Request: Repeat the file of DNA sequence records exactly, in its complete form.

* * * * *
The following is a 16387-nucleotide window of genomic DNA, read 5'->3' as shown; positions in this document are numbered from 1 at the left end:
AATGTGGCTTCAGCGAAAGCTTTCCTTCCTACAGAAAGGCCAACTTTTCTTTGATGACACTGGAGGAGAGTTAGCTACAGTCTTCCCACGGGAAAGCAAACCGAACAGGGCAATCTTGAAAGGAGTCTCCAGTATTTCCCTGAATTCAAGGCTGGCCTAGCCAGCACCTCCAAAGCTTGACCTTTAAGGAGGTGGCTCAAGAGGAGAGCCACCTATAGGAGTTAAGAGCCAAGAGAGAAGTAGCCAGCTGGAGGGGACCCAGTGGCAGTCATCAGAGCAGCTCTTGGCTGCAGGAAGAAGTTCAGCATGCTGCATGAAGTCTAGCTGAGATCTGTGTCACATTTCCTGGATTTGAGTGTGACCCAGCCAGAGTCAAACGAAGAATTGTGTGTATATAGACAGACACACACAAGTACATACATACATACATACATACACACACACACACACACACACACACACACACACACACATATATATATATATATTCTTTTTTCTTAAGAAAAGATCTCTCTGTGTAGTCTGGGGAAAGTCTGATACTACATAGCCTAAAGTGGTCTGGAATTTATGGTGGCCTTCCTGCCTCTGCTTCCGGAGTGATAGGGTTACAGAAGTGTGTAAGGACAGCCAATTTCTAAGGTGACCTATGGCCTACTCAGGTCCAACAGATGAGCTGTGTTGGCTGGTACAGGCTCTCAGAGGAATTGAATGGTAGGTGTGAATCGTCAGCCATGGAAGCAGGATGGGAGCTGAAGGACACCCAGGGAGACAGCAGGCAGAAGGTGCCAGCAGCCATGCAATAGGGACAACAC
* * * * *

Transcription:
The following is a 16387-nucleotide window of genomic DNA, read 5'->3' as shown; positions in this document are numbered from 1 at the left end:
AATGTGGCTTCAGCGAAAGCTTTCCTTCCTACAGAAAGGCCAACTTTTCTTTGATGACACTGGAGGAGAGTTAGCTACAGTCTTCCCACGGGAAAGCAAACCGAACAGGGCAATCTTGAAAGGAGTCTCCAGTATTTCCCTGAATTCAAGGCTGGCCTAGCCAGCACCTCCAAAGCTTGACCTTTAAGGAGGTGGCTCAAGAGGAGAGCCACCTATAGGAGTTAAGAGCCAAGAGAGAAGTAGCCAGCTGGAGGGGACCCAGTGGCAGTCATCAGAGCAGCTCTTGGCTGCAGGAAGAAGTTCAGCATGCTGCATGAAGTCTAGCTGAGATCTGTGTCACATTTCCTGGATTTGAGTGTGACCCAGCCAGAGTCAAACGAAGAATTGTGTGTATATAGACAGACACACACAAGTACATACATACATACATACATACACACACACACACACACACACACACACACACACACACATATATATATATATATTCTTTTTTCTTAAGAAAAGATCTCTCTGTGTAGTCTGGGGAAAGTCTGATACTACATAGCCTAAAGTGGTCTGGAATTTATGGTGGCCTTCCTGCCTCTGCTTCCGGAGTGATAGGGTTACAGAAGTGTGTAAGGACAGCCAATTTCTAAGGTGACCTATGGCCTACTCAGGTCCAACAGATGAGCTGTGTTGGCTGGTACAGGCTCTCAGAGGAATTGAATGGTAGGTGTGAATCGTCAGCCATGGAAGCAGGATGGGAGCTGAAGGACACCCAGGGAGACAGCAGGCAGAAGGTGCCAGCAGCCATGCAATAGGGACAACAC